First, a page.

Texas school districts continue to rely on law enforcement and the courts to handle student discipline that used to be handled by teachers and administrators, according to a comprehensive report from Texas Appleseed and Texans Care for Children.
“These policies, practices and consequences are part of the ‘school-to-prison pipeline,’” the advocacy groups say in the executive summary of “Dangerous Discipline.” The findings mirror those in Texas Appleseed’s 2010 and 2013 reports.
“Texas school districts continue to rely on police officers, juvenile probation, and courts to address low-level, school-based behaviors, despite an ever-growing body of research showing the many ways these methods harm you,” the latest report says.
Among other things, the practices saddle students with a criminal record and sometimes fines, and bring long-term psychological, emotional and social consequences.
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“We know that school districts really continue to rely inappropriately on police officers to essentially handle discipline that would have been handled by a vice principal or an educator in the classroom years ago,” Morgan Craven of Texas Appleseed told Houston Public Media.
Included in the report is a New York Times video on the rise of harsh school discipline in the United States:
On a positive note, the report cites the Dallas Independent School District’s adoption of a pilot program using restorative discipline that led to a 70 percent reduction in in-school suspensions, a 77 percent drop in out-of-school suspensions, and a 50 percent drop in alternative school placements in one year.
The report notes that high-profile shootings in schools in the United States in recent years have contributed to an increase in the use of school police officers, but says that such extremely dangerous incidents in schools are rare and that the officers end up handling relatively minor infractions.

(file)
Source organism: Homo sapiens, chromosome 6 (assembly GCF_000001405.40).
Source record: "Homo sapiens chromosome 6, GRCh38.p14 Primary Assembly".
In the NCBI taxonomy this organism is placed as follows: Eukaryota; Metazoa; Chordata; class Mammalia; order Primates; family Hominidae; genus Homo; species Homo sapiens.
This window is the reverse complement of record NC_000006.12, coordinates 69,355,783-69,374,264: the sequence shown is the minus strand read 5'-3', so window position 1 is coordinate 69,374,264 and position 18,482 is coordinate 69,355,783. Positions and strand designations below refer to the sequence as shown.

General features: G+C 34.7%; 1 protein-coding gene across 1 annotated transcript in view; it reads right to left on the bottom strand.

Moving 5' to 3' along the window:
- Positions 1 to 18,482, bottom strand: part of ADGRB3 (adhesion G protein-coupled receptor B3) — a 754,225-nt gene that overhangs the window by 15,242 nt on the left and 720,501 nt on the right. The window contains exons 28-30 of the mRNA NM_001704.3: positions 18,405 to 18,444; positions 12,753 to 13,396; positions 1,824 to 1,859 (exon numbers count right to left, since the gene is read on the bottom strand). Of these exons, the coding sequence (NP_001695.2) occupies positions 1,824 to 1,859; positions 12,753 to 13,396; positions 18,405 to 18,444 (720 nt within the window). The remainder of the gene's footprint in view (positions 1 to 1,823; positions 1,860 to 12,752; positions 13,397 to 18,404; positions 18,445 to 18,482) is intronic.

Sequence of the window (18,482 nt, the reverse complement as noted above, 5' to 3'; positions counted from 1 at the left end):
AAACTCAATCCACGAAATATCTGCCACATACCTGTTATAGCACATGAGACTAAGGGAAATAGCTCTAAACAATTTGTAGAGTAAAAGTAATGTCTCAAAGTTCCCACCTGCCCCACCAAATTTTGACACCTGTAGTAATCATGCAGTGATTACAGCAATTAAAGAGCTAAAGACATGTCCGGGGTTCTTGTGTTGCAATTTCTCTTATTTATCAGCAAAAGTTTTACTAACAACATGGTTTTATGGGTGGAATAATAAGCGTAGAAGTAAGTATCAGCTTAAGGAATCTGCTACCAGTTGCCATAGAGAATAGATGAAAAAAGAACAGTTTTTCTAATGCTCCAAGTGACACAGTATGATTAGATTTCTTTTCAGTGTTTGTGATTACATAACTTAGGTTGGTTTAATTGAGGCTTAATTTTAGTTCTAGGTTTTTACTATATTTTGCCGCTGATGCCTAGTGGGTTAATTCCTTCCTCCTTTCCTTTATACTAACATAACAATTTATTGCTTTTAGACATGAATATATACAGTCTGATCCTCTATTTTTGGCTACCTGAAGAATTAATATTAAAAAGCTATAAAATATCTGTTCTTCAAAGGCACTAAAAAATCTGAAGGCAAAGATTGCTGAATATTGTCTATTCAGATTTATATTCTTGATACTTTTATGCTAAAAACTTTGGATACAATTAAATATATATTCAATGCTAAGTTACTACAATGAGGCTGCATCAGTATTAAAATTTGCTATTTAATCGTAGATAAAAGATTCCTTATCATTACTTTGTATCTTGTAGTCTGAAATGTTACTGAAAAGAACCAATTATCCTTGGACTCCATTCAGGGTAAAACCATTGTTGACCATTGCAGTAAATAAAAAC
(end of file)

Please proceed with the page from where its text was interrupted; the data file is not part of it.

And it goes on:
It finds that along with disorderly conduct and curfew violations, the infractions most often cited for students in Texas are disruptive classroom behavior and disruption of transportation. Also mentioned is possession of tobacco and drug paraphernalia on campus.
Overly punitive discipline is pervasive in Texas schools, the report says, noting that students of color and those with disabilities are “over-represented in school-based arrests, court referrals, use of force incidents, and referrals to juvenile probation.”
“The over-representation of black and Latino youth in our arrest, complaint and probation and court referrals data is disturbing,” Craven, director of the School-to-Prison Pipeline Project, told the Texas Observer. “We know from years of research that children of color are not more likely to misbehave than their peers, and yet they continue to be punished at disproportionately high rates. The current system of overly punitive school discipline results in discriminatory outcomes.”
The report includes a slideshow sampling of “alarming student-police interactions” in Texas and the U.S., including the case of MacArthur High School student Ahmed Mohamed, who was arrested in 2015 by officers in the Irving ISD for building a clock that authorities thought might be a bomb, and that of McKinney Police Cpl. Eric Casebolt, who resigned from the police force after video showed him pulling a 15-year-old girl to the ground and pinning her down outside a pool party in 2015.
It says that the Legislature has helped curtail the school-to-prison flow in recent years, such as by decriminalizing truancy in 2015, but that more reform is needed. It notes that on average Texas school districts in its relatively small sampling are spending more than twice as much on police as on counselors.
Among its recommendations are that state policymakers and school districts clarify the appropriate role for school police; provide better training for teachers and administrators, staff and officers; and hire counselors and staff trained to promote a positive school climate. It asks the Legislature to eliminate the criminal components of Class C misdemeanors for juveniles and to keep 10-to 12-year-olds out of the juvenile justice system.
Read the full report here.